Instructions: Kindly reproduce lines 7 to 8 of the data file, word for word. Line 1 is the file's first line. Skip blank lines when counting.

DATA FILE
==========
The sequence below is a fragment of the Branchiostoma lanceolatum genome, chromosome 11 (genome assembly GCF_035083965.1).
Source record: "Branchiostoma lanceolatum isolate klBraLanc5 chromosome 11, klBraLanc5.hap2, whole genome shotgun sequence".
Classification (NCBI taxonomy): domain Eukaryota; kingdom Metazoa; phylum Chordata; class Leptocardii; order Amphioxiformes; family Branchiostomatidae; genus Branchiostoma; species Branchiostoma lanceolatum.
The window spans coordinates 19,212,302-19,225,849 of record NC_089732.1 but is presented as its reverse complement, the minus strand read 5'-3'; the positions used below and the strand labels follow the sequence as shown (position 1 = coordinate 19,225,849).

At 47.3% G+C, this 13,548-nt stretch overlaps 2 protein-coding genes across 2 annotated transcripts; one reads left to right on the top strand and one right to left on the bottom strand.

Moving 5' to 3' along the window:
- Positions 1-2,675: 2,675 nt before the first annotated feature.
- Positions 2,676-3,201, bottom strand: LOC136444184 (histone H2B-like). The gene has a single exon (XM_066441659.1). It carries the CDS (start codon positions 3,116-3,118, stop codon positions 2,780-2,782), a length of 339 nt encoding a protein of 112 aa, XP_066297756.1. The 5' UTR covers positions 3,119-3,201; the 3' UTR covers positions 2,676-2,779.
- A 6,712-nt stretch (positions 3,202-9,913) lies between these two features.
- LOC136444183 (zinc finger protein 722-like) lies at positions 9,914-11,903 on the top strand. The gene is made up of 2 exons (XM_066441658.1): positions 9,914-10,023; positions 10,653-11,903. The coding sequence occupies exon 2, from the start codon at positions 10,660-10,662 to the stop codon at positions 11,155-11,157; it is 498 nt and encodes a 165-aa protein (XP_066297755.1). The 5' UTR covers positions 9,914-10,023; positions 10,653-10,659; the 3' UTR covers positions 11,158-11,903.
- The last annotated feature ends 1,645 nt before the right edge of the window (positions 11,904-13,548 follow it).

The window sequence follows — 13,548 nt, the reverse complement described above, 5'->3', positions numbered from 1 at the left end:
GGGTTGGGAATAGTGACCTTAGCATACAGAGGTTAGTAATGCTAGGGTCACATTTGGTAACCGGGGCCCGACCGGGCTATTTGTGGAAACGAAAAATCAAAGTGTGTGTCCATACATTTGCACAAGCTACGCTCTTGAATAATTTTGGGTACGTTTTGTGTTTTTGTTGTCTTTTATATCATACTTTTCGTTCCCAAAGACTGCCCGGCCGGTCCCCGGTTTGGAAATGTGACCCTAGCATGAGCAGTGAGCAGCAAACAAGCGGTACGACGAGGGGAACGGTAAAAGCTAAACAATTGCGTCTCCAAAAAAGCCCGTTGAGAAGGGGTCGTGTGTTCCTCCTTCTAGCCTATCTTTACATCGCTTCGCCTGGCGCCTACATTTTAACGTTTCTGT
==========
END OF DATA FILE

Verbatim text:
- Positions 1-2,675: 2,675 nt before the first annotated feature.
- Positions 2,676-3,201, bottom strand: LOC136444184 (histone H2B-like). The gene has a single exon (XM_066441659.1). It carries the CDS (start codon positions 3,116-3,118, stop codon positions 2,780-2,782), a length of 339 nt encoding a protein of 112 aa, XP_066297756.1. The 5' UTR covers positions 3,119-3,201; the 3' UTR covers positions 2,676-2,779.